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(Sorry if this is a dupe)

I've just spent a long time trying to read a text file correctly.

Having started with File.ReadAllText(path) and getting screwed-up characters, I tried several variants of File.ReadAlltext(path, Encoding) after which I got bogged down trying to analyse my input files to work out which byte was the problem, etc.

In desperation I tried File.ReadAllText(path, Encoding.Default), which worked!

I'm now struggling to understand why the default value is apparently only the default value if you specify it.

(My cut-down test string was +4433ç, I saved it in notepad as ANSI - though with Swiss French regional settings...)

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Note that Encoding.Default shouldn't be considered the "default" encoding - it's the (non unicode!) encoding for the system's default codepage. – Eamon Nerbonne Aug 20 '09 at 11:35
up vote 10 down vote accepted

Encoding.Default is the system's ANSI codepage.

What File.ReadAllText does if you don't specify an encoding is this:

  • First it checks whether there's a byte order mark (UTF-8, UTF-16 or UTF-32). If there is, it uses the encoding specified in the byte order mark.
  • Otherwise, it uses UTF-8.

So the only way to get the system's ANSI codepage is to explicitly specify Encoding.Default.

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File.ReadAllText doesn't check for byte order mark. It will always use UTF-8, if you don't specify encoding. This is confirmed by both Reflector and the .NET reference source. – Jivko Petiov Jan 16 '10 at 21:32
Jivko, I don't think your comment is correct. ReadAllText without an encoding calls ReadAllText(path, Encoding.UTF8), but the internal stream used by ReadAllText will read the BOM if present and replace the Encoding.UTF8 with the detected encoding. This is because detectEncodingFromByteOrderMarks is set to true in the StreamReader constructor. – Simon D Jun 21 '10 at 13:37

UTF8 is the real default and it is only used when automatic detection do not found any encoding. So the BOM is more important. See details below:

ReadAllText(string path) - MSDN: "This method attempts to automatically detect the encoding"

ReadAllText(string path, Encoding encoding) - MSDN: "This method attempts to automatically detect the encoding"

From Reflector tool: ReadAllText(path) is the same as ReadAllText(path, Encoding.UTF8), because ReadAllText(path) just calls ReadAllText(path, Encoding.UTF8). Both methods creates StreamReader in this way:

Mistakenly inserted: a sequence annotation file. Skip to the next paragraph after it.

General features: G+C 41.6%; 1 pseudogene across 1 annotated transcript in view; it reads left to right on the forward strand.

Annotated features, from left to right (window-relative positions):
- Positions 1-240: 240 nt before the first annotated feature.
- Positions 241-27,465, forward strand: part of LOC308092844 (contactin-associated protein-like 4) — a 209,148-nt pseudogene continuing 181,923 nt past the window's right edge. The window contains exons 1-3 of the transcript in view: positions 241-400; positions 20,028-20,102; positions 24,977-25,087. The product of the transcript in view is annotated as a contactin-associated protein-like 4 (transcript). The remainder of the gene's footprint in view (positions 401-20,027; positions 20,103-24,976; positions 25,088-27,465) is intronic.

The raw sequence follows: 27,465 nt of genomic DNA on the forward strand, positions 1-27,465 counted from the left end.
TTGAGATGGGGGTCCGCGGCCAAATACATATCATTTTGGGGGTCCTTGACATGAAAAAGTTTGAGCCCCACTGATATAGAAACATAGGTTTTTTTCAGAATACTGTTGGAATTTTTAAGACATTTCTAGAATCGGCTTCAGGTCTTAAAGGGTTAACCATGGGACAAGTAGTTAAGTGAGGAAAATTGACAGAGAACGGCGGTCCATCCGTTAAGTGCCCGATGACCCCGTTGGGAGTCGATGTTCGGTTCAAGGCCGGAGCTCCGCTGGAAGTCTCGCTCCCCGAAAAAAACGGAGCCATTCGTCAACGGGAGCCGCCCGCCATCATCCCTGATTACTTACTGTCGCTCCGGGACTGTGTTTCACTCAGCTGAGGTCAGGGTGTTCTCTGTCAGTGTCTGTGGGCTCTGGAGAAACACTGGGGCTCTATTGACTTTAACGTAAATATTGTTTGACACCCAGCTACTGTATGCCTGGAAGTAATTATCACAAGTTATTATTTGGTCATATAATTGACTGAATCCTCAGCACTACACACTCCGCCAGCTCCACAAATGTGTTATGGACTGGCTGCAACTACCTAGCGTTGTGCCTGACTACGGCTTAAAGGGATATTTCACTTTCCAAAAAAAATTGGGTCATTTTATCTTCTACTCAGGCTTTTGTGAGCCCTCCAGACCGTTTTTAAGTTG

public StreamReader(string path, Encoding encoding) : this(path, encoding, true, 0x400)

This means that it creates StreamReader(string path, Encoding encoding, bool detectEncodingFromByteOrderMarks, int bufferSize) with detectEncodingFromByteOrderMarks set to true. This means that if the Byte Order Mark (BOM) is present it will use encoding from BOM, if BOM is not present then it will use provided encoding. If BOM is not present and encoding is not provided then it will use UTF8. So the UTF8 is the real default in this case, but remember that BOM is more important than suggested encoding.

// bom.txt is the file with BOM present. nobom.txt - witout BOM
File.ReadAllText("bom.txt");                     // use BOM
File.ReadAllText("bom.txt", Encoding.UTF8);      // use BOM
File.ReadAllText("bom.txt", Encoding.Default);   // use BOM
File.ReadAllText("nobom.txt");                   // use UTF-8
File.ReadAllText("nobom.txt", Encoding.UTF8);    // use UTF-8
File.ReadAllText("nobom.txt", Encoding.Default); // use system's ANSI codepage
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Do you know if there's a way to override the BOM, so that the Encoding.whatever becomes the priority? – Dan W Oct 10 '12 at 6:03
@DanW, you can try using new StreamReader("brokenFile.txt", Encoding.whatever, false). But in this case it will probably treat BOM as text - so you will get strange characters on the beginning. Be sure what you are doing because, when BOM is set, then it is usually set correctly. – CoperNick Oct 22 '12 at 8:30

From MSDN, about the string ReadAllText(string path) overload:

This method attempts to automatically detect the encoding of a file

So No, it is not the same as using the Default Encoding

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